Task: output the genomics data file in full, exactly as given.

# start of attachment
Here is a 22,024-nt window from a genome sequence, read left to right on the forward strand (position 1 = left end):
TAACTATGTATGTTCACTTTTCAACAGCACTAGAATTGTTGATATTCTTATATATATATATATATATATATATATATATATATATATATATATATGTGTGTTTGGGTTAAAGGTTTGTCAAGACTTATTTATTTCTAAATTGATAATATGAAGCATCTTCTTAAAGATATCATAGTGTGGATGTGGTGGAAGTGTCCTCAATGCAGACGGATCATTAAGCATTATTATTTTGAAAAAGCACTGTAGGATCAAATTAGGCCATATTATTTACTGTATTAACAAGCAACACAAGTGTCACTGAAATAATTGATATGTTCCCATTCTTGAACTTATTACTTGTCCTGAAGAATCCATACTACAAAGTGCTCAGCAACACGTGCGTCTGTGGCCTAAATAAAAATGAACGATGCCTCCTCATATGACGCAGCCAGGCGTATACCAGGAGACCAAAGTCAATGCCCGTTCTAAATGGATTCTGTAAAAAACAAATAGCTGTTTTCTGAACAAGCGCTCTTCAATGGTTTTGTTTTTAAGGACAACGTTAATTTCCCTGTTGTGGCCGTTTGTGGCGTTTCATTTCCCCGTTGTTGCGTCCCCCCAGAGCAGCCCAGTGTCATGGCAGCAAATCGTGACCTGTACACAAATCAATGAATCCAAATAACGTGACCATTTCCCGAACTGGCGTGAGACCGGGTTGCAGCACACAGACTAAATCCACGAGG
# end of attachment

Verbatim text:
Here is a 22,024-nt window from a genome sequence, read left to right on the forward strand (position 1 = left end):
TAACTATGTATGTTCACTTTTCAACAGCACTAGAATTGTTGATATTCTTATATATATATATATATATATATATATATATATATATATATATATATGTGTGTTTGGGTTAAAGGTTTGTCAAGACTTATTTATTTCTAAATTGATAATATGAAGCATCTTCTTAAAGATATCATAGTGTGGATGTGGTGGAAGTGTCCTCAATGCAGACGGATCATTAAGCATTATTATTTTGAAAAAGCACTGTAGGATCAAATTAGGCCATATTATTTACTGTATTAACAAGCAACACAAGTGTCACTGAAATAATTGATATGTTCCCATTCTTGAACTTATTACTTGTCCTGAAGAATCCATACTACAAAGTGCTCAGCAACACGTGCGTCTGTGGCCTAAATAAAAATGAACGATGCCTCCTCATATGACGCAGCCAGGCGTATACCAGGAGACCAAAGTCAATGCCCGTTCTAAATGGATTCTGTAAAAAACAAATAGCTGTTTTCTGAACAAGCGCTCTTCAATGGTTTTGTTTTTAAGGACAACGTTAATTTCCCTGTTGTGGCCGTTTGTGGCGTTTCATTTCCCCGTTGTTGCGTCCCCCCAGAGCAGCCCAGTGTCATGGCAGCAAATCGTGACCTGTACACAAATCAATGAATCCAAATAACGTGACCATTTCCCGAACTGGCGTGAGACCGGGTTGCAGCACACAGACTAAATCCACGAGG